For a small town Pua has good transport connections, with direct buses on offer to Bangkok. You can of course head down to Nan for more choice but the government company 999 offers direct departures daily at 17:30 and 17:40. The former is a standard at 545 baht and latter a VIP at 801 baht but be warned: it takes 12 hours.Their office and departure point are close to the tourist information centre on Route 101.
Green Bus run services to Nan, Phrae, Lampang and Chiang Mai with regular departures throughout the day and a VIP night bus leaving at 21:00. The six-hour run to Chiang Mai costs 320 or 500 vaht VIP; Lampang 250 or 390 baht; Phrae 170 or 260 baht and Nan 77 and 120 baht. Their office is also on Route 101 in the town centre.
Minibuses run several times per day between Huay Kon on the Lao border and Den Chai railway station stopping at Pua, Nan and Phrae. (See our Ban Huay Kon section for details.)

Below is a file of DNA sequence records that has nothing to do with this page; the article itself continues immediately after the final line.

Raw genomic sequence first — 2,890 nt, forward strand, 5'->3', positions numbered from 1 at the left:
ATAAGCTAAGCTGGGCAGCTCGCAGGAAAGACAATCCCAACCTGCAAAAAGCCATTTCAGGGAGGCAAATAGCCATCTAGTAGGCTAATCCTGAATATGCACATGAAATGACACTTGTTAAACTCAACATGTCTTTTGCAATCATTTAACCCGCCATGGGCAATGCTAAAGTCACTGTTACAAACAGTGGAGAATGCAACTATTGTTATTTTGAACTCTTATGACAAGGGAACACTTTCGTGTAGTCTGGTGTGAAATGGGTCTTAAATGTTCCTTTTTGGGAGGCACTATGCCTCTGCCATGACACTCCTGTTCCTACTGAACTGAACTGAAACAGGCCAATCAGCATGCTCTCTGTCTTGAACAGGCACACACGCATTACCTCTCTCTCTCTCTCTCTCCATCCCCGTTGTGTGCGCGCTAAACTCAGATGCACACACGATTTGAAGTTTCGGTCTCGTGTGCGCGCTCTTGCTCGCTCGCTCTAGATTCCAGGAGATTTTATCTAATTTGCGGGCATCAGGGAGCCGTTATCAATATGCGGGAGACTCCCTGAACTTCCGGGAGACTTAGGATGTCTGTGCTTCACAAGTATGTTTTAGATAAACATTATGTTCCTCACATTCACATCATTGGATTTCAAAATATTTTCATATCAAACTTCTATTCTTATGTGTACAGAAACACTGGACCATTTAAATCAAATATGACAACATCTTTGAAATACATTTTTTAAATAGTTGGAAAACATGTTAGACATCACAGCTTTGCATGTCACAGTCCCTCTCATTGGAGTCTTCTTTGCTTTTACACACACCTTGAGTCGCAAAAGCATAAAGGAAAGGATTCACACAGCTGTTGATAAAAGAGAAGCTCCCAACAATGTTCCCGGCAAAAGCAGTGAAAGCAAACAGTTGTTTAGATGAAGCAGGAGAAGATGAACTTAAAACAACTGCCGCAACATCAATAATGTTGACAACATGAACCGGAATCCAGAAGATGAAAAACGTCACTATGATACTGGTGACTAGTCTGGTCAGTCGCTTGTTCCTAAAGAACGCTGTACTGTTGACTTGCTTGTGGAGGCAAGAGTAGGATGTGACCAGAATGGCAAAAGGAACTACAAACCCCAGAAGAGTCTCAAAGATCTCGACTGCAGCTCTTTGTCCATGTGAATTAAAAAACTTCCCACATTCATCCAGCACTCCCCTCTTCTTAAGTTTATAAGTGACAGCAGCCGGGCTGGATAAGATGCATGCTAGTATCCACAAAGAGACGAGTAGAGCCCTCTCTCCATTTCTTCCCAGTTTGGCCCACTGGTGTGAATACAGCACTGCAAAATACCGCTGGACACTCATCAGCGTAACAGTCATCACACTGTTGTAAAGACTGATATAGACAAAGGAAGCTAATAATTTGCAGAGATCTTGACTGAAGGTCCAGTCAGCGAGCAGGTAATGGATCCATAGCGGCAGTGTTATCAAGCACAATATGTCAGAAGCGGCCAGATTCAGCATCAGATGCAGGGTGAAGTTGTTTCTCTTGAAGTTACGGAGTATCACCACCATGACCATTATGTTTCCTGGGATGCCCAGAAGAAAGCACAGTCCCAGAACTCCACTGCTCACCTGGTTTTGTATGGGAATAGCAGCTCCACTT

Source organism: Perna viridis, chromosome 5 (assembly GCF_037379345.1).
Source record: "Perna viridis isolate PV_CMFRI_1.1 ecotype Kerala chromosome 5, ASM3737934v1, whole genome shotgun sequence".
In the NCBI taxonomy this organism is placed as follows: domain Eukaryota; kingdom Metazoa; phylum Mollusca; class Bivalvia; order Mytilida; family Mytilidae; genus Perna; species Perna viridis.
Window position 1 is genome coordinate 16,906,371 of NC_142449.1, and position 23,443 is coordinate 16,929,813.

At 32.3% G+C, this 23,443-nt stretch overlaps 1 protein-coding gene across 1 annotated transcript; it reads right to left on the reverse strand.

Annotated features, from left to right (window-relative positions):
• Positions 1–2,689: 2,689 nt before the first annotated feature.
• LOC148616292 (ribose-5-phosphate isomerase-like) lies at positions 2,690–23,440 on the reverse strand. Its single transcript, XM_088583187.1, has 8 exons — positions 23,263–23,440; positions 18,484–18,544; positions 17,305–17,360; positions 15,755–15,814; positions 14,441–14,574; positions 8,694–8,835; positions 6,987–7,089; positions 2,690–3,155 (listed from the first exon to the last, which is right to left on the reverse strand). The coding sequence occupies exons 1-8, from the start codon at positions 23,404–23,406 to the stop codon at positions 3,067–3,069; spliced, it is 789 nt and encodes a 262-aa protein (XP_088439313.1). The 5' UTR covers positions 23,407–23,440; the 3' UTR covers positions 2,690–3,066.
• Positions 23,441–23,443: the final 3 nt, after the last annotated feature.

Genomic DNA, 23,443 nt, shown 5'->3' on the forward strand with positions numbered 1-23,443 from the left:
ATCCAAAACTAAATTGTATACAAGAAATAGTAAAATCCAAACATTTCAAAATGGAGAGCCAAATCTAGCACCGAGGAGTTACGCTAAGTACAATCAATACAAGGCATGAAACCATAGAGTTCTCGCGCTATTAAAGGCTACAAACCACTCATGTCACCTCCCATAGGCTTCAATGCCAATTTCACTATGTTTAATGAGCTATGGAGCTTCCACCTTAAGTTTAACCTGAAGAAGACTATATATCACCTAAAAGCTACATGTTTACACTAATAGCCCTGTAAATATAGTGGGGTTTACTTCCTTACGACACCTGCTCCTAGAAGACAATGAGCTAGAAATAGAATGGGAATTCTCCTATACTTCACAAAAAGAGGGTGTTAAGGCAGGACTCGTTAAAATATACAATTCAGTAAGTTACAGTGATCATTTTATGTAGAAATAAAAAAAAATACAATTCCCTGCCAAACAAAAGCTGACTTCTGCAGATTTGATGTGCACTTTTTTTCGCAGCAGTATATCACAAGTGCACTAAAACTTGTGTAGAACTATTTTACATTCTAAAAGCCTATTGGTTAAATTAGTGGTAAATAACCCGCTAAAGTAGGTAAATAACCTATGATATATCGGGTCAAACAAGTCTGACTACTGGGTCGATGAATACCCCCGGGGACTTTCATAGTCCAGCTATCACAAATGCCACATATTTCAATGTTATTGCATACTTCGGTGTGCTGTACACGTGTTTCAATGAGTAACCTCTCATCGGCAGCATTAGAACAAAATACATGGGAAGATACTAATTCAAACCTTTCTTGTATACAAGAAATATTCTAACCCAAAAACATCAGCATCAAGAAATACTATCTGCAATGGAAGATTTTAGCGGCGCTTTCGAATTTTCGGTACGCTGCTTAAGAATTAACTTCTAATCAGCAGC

Heading west songthaews run over the mountain to Bo Kluea three times per day – at least that’s what they claim – passing the entrance to Doi Phuka National Park. Taking 90 minutes and costing 80 baht per person they are scheduled to depart at 07:30, 09:30 and 14:30 though the latter is "busy days only". Occasional songthaews make the short run down to Santisuk as well and departing from the market area.
Finally, and if all else fails, rickety old fan-cooled red buses ply Route 101 connecting Nan with Pua and north to Thung Chang, with occasional ones continuing as far as Chaloem Prakhiat, which we assume are on market days. For Nan count on it taking two hours and costing 50 baht. Any south-bound songthaew you see on Route 1081 (though they are a bit few and far between) will drop you at the start of the side tracks for Silaphetor Tad Leuang waterfalls, while any transport heading south on 101 can deposit you at the Riverside Art Gallery or Tham Pha Tub Forest Park. For Nong Bua you’ll need to alight at the turn off on 101 and hope there’s a motorbike taxi around.